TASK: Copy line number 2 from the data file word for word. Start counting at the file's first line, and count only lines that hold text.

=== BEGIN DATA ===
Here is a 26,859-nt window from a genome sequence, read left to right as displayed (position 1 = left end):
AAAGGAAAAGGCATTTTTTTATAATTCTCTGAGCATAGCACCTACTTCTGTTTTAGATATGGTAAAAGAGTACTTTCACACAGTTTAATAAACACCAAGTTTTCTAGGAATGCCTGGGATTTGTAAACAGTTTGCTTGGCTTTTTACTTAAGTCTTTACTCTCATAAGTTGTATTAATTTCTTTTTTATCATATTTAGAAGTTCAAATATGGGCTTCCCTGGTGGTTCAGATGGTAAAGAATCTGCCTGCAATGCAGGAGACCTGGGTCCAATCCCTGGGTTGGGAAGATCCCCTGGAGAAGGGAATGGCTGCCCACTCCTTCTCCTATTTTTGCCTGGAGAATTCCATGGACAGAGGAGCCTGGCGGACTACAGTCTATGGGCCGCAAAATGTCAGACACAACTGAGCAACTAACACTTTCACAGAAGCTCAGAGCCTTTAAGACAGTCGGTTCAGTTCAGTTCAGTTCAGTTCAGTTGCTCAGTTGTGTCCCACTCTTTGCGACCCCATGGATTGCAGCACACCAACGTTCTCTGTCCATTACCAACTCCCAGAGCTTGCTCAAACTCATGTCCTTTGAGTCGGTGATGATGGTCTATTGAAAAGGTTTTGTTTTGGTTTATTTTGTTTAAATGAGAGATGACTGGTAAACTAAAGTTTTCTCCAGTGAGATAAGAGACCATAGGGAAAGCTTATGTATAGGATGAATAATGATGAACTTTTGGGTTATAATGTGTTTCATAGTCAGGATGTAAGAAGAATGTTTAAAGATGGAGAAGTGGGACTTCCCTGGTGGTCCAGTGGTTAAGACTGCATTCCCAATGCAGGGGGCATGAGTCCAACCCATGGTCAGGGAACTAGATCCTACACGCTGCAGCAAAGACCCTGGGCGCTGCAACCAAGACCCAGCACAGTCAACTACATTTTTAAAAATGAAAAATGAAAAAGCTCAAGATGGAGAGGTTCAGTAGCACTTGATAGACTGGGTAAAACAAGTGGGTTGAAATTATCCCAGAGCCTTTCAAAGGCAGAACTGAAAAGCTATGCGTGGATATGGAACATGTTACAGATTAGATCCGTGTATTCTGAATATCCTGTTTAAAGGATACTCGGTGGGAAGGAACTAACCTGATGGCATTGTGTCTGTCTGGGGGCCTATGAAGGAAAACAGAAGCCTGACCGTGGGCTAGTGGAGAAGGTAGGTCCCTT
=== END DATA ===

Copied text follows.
AAAGGAAAAGGCATTTTTTTATAATTCTCTGAGCATAGCACCTACTTCTGTTTTAGATATGGTAAAAGAGTACTTTCACACAGTTTAATAAACACCAAGTTTTCTAGGAATGCCTGGGATTTGTAAACAGTTTGCTTGGCTTTTTACTTAAGTCTTTACTCTCATAAGTTGTATTAATTTCTTTTTTATCATATTTAGAAGTTCAAATATGGGCTTCCCTGGTGGTTCAGATGGTAAAGAATCTGCCTGCAATGCAGGAGACCTGGGTCCAATCCCTGGGTTGGGAAGATCCCCTGGAGAAGGGAATGGCTGCCCACTCCTTCTCCTATTTTTGCCTGGAGAATTCCATGGACAGAGGAGCCTGGCGGACTACAGTCTATGGGCCGCAAAATGTCAGACACAACTGAGCAACTAACACTTTCACAGAAGCTCAGAGCCTTTAAGACAGTCGGTTCAGTTCAGTTCAGTTCAGTTCAGTTGCTCAGTTGTGTCCCACTCTTTGCGACCCCATGGATTGCAGCACACCAACGTTCTCTGTCCATTACCAACTCCCAGAGCTTGCTCAAACTCATGTCCTTTGAGTCGGTGATGATGGTCTATTGAAAAGGTTTTGTTTTGGTTTATTTTGTTTAAATGAGAGATGACTGGTAAACTAAAGTTTTCTCCAGTGAGATAAGAGACCATAGGGAAAGCTTATGTATAGGATGAATAATGATGAACTTTTGGGTTATAATGTGTTTCATAGTCAGGATGTAAGAAGAATGTTTAAAGATGGAGAAGTGGGACTTCCCTGGTGGTCCAGTGGTTAAGACTGCATTCCCAATGCAGGGGGCATGAGTCCAACCCATGGTCAGGGAACTAGATCCTACACGCTGCAGCAAAGACCCTGGGCGCTGCAACCAAGACCCAGCACAGTCAACTACATTTTTAAAAATGAAAAATGAAAAAGCTCAAGATGGAGAGGTTCAGTAGCACTTGATAGACTGGGTAAAACAAGTGGGTTGAAATTATCCCAGAGCCTTTCAAAGGCAGAACTGAAAAGCTATGCGTGGATATGGAACATGTTACAGATTAGATCCGTGTATTCTGAATATCCTGTTTAAAGGATACTCGGTGGGAAGGAACTAACCTGATGGCATTGTGTCTGTCTGGGGGCCTATGAAGGAAAACAGAAGCCTGACCGTGGGCTAGTGGAGAAGGTAGGTCCCTT